Incorporating Information Literacy into Youth Book Clubs

Author photo: Brooke SheetsBrooke Sheets is the Senior Librarian for the Children’s Literature Department of the Los Angeles Public Library.

Can you teach information literacy while still offering a fun, engaging book club? Here are some tips for including important information literacy concepts into a book club for older elementary students and tweens, ages nine and up.

  • Look for books that feature multiple narrators and character voices, or titles where the same event is looked at from different character perspectives. Discussions about how different characters narrate the same events, or their relationships to each other, can be a foundation for understanding issues of bias and the perception of facts.
  • Incorporate heavily illustrated texts and graphic novels into your selections. In addition to being popular with students, this improves the ability to think critically about images. Graphic novels provide a way to talk about composition and how those choices can influence how we think and feel. What did the creator show? What wasn’t shown that your brain fills in? How does the art make you feel and why?
  • Add nonfiction to your book club. This can either be your primary text choice or to support a work of fiction. Readers can fact-check historical fiction or learn more about the book’s setting. Using nonfiction helps kids develop research skills and helps them learn how to interpret infographics, charts, diagrams, timelines and more.
  • Incorporate discussions of the author and their intent. Bring in news articles, interviews, speeches, or author’s notes to enrich conversations about authorial intent. By looking at more than just the completed work, readers can better understand the creation process.
  • Use other library resources such as databases, local history collections, digital archives, or even programs or services in your book club. Learning to use your library’s resources allows for deeper exploration of topics. Participants can learn how information is organized, and you can model how the library can be used as a trusted resource for reliable information and support.

With these tips in mind, here are two book club reading choices with supplemental information literacy activities and discussion questions.

The Wild Robot by Peter Brown

Book cover: The Wild Robot by Peter Brown

Peter Brown’s The Wild Robot has increased in popularity at my library. There are lots of themes to tackle in this one, so it’s a great choice if your book club meets for several weeks to discuss the same book.

Activity 1

Read or listen to an interview with Peter Brown. Student-friendly interviews include one on BN KidsBlog (www.barnesandnoble.com/blog/kids /an-interview-with-the-wild-robot-author-peter-brown) and Book Club for Kids (https://bookclubforkids.libsyn.com/peter-brown-on-writing).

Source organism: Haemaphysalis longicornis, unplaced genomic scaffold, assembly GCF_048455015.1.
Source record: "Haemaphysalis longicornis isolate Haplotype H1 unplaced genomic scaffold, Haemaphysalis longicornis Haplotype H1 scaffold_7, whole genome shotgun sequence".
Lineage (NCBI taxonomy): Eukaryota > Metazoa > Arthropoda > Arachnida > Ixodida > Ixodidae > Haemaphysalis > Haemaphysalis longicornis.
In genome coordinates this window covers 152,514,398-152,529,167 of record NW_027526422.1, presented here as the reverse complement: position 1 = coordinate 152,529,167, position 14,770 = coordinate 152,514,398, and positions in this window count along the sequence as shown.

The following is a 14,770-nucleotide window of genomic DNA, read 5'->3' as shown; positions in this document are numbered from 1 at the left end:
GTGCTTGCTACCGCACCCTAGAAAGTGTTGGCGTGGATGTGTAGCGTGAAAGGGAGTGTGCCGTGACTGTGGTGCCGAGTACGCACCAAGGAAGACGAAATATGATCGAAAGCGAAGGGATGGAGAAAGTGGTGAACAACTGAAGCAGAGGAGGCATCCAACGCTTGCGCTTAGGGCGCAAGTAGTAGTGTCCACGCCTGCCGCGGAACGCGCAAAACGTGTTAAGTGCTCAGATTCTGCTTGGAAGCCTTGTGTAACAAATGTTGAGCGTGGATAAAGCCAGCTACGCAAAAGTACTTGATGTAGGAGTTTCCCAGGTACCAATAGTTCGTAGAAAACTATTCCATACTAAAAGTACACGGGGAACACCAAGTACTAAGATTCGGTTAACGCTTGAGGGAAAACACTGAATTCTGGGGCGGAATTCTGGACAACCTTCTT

Sample discussion questions:

  • “Peter Brown is a writer and an illustrator. How do the pictures change what you think about the story?”
  • “Does hearing about how Peter came up with the idea for this story change how you think about it? Why or why not?”

Activity 2

Explore robotics, coding, and STEAM. Show off your 3D printer, makerspace, or coding classes. With internet access, students can practice coding on websites like code.org. Coding can help launch a discussion about artificial intelligence.

Sample discussion questions:

  • “What was Roz’s purpose? What was her program? What would you program Roz to do?”
  • “Do robots like Roz exist today? How are the same or different?”

Wonderstruck by Brian Selznick

Historical fiction can sometimes be a hard sell for students in my community, and the size of Selznick’s books can be intimidating for even strong readers, but the relatable stories and significant amount of illustrations in Selznick’s works hook readers. Book clubs are a great place to make this work accessible.

Activity 1

Book cover: Wonderstruck by Brian Selznick

In Wonderstruck, Rose’s story is told entirely through illustrations. Spend some time talking about the book’s format how these choices impact the narrative.

Sample discussion questions:

  • “Ben’s story is told in words, and Rose’s story is told in pictures. Which section do you prefer? Why? Which character do you understand better?”
  • “There are written words in some of Rose’s story. Did you read them? Were they necessary to understand her story?”

Activity 2

Selznick’s acknowledgments in the book are filled with indications of all the research he did. Explore the note with students, and research some of the topics within. Use this as a starting point for students to share in the research process. Find books on American Sign Language, learn what life was like in the 1920s, or even show silent films. If you have books listed in Selznick’s extensive selective bibliography, you can share those as well.

Sample discussion questions:

  • “Find a photo of Queens Museum of Art’s Panorama. Where did you find it? How does it compare to the book’s illustration?”
  • “How did Brian Selznick learn about Hoboken, New Jersey? What are some sources you could use to learn about Hoboken?” &


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